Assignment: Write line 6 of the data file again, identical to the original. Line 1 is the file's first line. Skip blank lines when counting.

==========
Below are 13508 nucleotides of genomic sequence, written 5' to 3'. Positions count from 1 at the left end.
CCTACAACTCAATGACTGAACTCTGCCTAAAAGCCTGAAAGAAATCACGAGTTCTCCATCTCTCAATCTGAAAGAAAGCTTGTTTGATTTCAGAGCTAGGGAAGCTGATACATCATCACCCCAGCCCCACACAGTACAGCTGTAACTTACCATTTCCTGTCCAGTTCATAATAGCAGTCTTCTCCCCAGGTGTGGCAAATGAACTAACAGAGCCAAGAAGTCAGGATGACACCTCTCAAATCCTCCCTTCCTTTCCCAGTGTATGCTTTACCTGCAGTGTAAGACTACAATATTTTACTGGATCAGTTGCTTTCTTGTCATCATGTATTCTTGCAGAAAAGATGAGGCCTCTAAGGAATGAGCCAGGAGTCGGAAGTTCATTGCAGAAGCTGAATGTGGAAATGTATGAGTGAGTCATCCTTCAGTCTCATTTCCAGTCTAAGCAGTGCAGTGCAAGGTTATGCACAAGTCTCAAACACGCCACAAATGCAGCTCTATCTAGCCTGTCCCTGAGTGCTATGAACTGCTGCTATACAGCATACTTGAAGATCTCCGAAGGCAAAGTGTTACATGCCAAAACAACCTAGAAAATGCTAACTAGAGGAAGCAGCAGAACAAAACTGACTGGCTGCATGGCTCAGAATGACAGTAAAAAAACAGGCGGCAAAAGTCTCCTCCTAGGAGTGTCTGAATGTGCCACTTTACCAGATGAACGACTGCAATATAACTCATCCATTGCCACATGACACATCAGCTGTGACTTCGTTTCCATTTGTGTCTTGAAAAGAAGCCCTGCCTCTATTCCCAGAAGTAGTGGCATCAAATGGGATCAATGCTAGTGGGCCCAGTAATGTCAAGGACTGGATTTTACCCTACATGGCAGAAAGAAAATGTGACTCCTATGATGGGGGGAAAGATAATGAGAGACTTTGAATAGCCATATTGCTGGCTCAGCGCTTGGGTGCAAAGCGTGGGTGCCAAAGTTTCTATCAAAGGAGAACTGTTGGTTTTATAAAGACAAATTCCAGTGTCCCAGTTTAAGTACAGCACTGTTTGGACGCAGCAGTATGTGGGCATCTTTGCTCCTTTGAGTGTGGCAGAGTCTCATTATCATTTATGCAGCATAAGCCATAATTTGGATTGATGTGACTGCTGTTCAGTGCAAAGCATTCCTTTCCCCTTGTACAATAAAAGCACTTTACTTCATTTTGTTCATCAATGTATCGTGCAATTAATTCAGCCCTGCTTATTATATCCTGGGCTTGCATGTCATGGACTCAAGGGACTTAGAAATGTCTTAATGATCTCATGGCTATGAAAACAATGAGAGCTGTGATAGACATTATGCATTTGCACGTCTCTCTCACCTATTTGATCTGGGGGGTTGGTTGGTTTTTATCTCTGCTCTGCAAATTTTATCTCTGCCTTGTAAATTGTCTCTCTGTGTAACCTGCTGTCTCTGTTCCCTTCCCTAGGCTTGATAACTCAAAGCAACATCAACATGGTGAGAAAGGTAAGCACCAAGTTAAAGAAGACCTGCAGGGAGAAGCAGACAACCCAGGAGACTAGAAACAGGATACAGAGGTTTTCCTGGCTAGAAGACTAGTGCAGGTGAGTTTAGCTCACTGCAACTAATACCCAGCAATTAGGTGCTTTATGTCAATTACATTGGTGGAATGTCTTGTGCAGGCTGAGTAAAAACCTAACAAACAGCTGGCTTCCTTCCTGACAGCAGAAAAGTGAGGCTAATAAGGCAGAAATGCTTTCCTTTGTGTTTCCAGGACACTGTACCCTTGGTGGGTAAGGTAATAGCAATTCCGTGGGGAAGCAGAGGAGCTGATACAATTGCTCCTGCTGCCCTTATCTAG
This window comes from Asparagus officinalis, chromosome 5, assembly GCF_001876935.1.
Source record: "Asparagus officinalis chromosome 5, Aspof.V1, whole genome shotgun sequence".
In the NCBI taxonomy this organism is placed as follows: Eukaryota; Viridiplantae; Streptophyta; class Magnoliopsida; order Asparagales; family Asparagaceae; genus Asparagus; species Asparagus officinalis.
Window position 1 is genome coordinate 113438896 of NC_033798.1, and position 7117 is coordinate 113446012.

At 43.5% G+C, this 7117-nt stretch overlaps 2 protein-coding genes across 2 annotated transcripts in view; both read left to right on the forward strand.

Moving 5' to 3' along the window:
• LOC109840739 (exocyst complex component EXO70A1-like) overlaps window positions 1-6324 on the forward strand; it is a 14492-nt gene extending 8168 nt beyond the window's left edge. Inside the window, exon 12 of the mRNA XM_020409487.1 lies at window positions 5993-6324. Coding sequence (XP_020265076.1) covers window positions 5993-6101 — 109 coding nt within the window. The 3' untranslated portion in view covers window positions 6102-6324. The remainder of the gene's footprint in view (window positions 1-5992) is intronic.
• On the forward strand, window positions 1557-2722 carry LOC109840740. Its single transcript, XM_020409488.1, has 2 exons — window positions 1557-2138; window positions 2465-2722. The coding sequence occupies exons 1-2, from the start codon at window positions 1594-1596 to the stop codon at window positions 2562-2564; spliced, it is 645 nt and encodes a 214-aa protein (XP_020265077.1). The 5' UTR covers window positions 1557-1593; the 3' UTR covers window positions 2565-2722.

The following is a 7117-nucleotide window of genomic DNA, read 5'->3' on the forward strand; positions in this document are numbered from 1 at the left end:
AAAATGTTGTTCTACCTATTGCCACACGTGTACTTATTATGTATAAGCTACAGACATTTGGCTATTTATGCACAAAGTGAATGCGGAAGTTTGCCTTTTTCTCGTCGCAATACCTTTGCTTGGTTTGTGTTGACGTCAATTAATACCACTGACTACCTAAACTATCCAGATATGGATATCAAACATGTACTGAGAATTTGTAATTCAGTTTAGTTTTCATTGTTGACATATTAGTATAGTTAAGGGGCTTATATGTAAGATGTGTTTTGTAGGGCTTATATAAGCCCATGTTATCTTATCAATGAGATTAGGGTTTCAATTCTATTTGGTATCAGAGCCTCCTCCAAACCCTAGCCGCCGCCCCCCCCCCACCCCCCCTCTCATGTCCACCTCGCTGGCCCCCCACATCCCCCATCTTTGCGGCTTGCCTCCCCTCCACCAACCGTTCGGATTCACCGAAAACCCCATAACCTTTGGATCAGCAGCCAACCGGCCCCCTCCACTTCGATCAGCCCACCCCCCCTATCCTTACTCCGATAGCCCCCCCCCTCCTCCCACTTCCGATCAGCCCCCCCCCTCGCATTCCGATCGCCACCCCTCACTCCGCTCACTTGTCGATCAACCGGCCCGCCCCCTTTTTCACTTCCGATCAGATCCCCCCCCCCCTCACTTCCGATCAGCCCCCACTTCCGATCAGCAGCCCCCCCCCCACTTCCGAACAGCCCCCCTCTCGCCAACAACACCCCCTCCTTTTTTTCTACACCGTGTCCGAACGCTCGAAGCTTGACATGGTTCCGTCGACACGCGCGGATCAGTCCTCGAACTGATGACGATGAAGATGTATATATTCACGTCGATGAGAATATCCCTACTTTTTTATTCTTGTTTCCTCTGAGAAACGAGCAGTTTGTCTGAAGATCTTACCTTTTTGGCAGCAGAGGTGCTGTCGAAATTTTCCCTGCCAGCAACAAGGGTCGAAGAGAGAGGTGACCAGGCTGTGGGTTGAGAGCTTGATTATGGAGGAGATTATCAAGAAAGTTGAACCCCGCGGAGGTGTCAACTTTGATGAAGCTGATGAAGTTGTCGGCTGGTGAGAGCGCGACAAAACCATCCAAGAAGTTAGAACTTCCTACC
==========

Window position 1 is genome coordinate 113438896 of NC_033798.1, and position 7117 is coordinate 113446012.